Linux Ubuntu 14.04 LTS /dev/md0 doesn't contain a valid partition table

Hello,

I replaced a HDD in my server.  This is a RAID1 configuration with a swap partition and a "/" partition.  It appears the mirror was recreated, but now I am getting the errors "/dev/md0 doesn't contain a valid partition table" and "/dev/md1 doesn't contain a valid partition table" when I run fdisk -l

I am not able to boot to the replaced "new" drive.

Please let me know if you need additional info.

Please advise.

Have a great day,

Don
GEMCCAsked:
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Zephyr ICTCloud ArchitectCommented:
I think you don't have a partition table, just a partition ... You just created a partition on the disk as where before it might of have a partition table.

Hence it's normal that you get that message ...

A partition table could be created with something like
parted /dev/md0 mklabel msdos

Open in new window


Or use fdisk by opening the disk when inserted after failing and close with "w"(rite)
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andreasSystem AdminCommented:
Can you please post the output of fdisk -l from all found devices. mdx and sdx

Im also guessing the mds itself were unpartitioned before and contain the filesystem itself. The mds i think are sitting in its partitions on the disks. And those partitions /dev/sda1 /dev/sdb1 are mirrored as a md device.

In this scenario each /dev/md will not have partitions.

You need to create the same partition table on the new disk as its on the remaining of the raid mirror and then use mdadm to initialize and add the new created paritions back into the raid.

(im assuming it was a linux soft raid and not a mainboard raid).

afterwards you may need to re install the bootloader to the MBR of the new installed HDD. Especially it it was /dev/sda that was failing before.

If lucky and the old setup was correct the bootloader should have been on BOTH disks so just switch bios boot order to the other HDD as 1st device and your linux may boot.
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GEMCCAuthor Commented:
Hello,

If I run parted /dev/md0 mklabel msdos, I am given a warning that the data will be lost.

Here is what fdisk -l says:

Disk /dev/sda: 1000.2 GB, 1000204886016 bytes
255 heads, 63 sectors/track, 121601 cylinders, total 1953525168 sectors
Units = sectors of 1 * 512 = 512 bytes
Sector size (logical/physical): 512 bytes / 512 bytes
I/O size (minimum/optimal): 512 bytes / 512 bytes
Disk identifier: 0x6992f643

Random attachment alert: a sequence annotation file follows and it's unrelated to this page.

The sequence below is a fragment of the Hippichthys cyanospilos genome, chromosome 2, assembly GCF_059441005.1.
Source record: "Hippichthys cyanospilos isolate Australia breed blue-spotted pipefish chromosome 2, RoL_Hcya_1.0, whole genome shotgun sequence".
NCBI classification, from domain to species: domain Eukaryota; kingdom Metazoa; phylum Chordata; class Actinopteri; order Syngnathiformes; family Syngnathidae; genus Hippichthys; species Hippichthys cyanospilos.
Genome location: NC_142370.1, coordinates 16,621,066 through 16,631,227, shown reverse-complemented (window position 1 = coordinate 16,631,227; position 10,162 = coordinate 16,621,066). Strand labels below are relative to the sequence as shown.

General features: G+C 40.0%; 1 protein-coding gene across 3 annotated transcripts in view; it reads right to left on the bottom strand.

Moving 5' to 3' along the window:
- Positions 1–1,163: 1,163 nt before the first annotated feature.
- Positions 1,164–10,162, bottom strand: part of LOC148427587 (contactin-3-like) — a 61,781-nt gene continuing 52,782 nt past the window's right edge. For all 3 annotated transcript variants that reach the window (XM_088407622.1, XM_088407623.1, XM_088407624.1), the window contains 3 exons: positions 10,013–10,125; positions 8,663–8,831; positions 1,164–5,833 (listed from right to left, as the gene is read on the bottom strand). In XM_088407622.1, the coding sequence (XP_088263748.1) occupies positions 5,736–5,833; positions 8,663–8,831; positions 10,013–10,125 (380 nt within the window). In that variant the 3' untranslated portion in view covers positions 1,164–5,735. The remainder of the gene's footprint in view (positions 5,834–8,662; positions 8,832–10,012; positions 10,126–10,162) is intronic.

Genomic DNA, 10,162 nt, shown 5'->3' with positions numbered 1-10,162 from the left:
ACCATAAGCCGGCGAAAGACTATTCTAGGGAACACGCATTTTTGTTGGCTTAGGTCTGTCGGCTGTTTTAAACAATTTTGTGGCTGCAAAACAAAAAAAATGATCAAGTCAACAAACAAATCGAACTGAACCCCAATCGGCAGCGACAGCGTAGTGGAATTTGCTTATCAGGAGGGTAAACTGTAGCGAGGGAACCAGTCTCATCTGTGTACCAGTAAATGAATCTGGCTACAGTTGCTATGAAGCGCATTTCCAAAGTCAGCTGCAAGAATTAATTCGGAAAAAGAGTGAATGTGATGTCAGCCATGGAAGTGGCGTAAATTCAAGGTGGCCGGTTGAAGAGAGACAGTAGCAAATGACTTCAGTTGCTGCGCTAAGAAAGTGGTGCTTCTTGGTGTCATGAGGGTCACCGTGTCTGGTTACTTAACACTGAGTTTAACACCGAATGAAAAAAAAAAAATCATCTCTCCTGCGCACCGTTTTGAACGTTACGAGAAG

Device Boot      Start         End      Blocks   Id  System
/dev/sda1            2048      487423      242688   fd  Linux raid autodetect
/dev/sda2          487424  1953523711   976518144   fd  Linux raid autodetect

Disk /dev/sdb: 1000.2 GB, 1000204886016 bytes
255 heads, 63 sectors/track, 121601 cylinders, total 1953525168 sectors
Units = sectors of 1 * 512 = 512 bytes
Sector size (logical/physical): 512 bytes / 4096 bytes
I/O size (minimum/optimal): 4096 bytes / 4096 bytes
Disk identifier: 0x000cf274

   Device Boot      Start         End      Blocks   Id  System
/dev/sdb1            2048      487423      242688   fd  Linux raid autodetect
/dev/sdb2          487424  1953523711   976518144   fd  Linux raid autodetect

Disk /dev/md0: 248 MB, 248315904 bytes
2 heads, 4 sectors/track, 60624 cylinders, total 484992 sectors
Units = sectors of 1 * 512 = 512 bytes
Sector size (logical/physical): 512 bytes / 4096 bytes
I/O size (minimum/optimal): 4096 bytes / 4096 bytes
Disk identifier: 0x00000000

Disk /dev/md0 doesn't contain a valid partition table

Disk /dev/md1: 999.8 GB, 999820165120 bytes
2 heads, 4 sectors/track, 244096720 cylinders, total 1952773760 sectors
Units = sectors of 1 * 512 = 512 bytes
Sector size (logical/physical): 512 bytes / 4096 bytes
I/O size (minimum/optimal): 4096 bytes / 4096 bytes
Disk identifier: 0x00000000

Disk /dev/md1 doesn't contain a valid partition table


Please advise.

Have a great day,

Don
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andreasSystem AdminCommented:
So far so good, your partitioning is ok.

next I need the output of

cat /proc/mdstat

and

file -s /dev/md0
file -s /dev/md1

you also could try to mount /dev/md1 to /mnt within your rescue environment, to check if you can mount it.

please mount like this:

mount /dev/md1 /mnt -o ro

which will mount it read only to prevent accidential damage.

if mount was successful you could check if /mnt contains the files of your ubuntu installation.
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GEMCCAuthor Commented:
Ended up wiping out and restarting install.
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GEMCCAuthor Commented:
Not sure if this would have really resolved the issue as I wiped out the system and started from scratch.
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andreasSystem AdminCommented:
would have not as your filesystems should have been in /dev/md1 and swap in /dev/md0,

But i also think reinstalling is fastest way for you. hope you didnt had important files inside.

my assumption of your problem was is that the system either had not mirrored the raid correctly OR that the bootloader on the new disk wasnt properly installed.

Nevermind if reinstallation was ok for you its surely the solution with less hassle. (but lesser learning ;))
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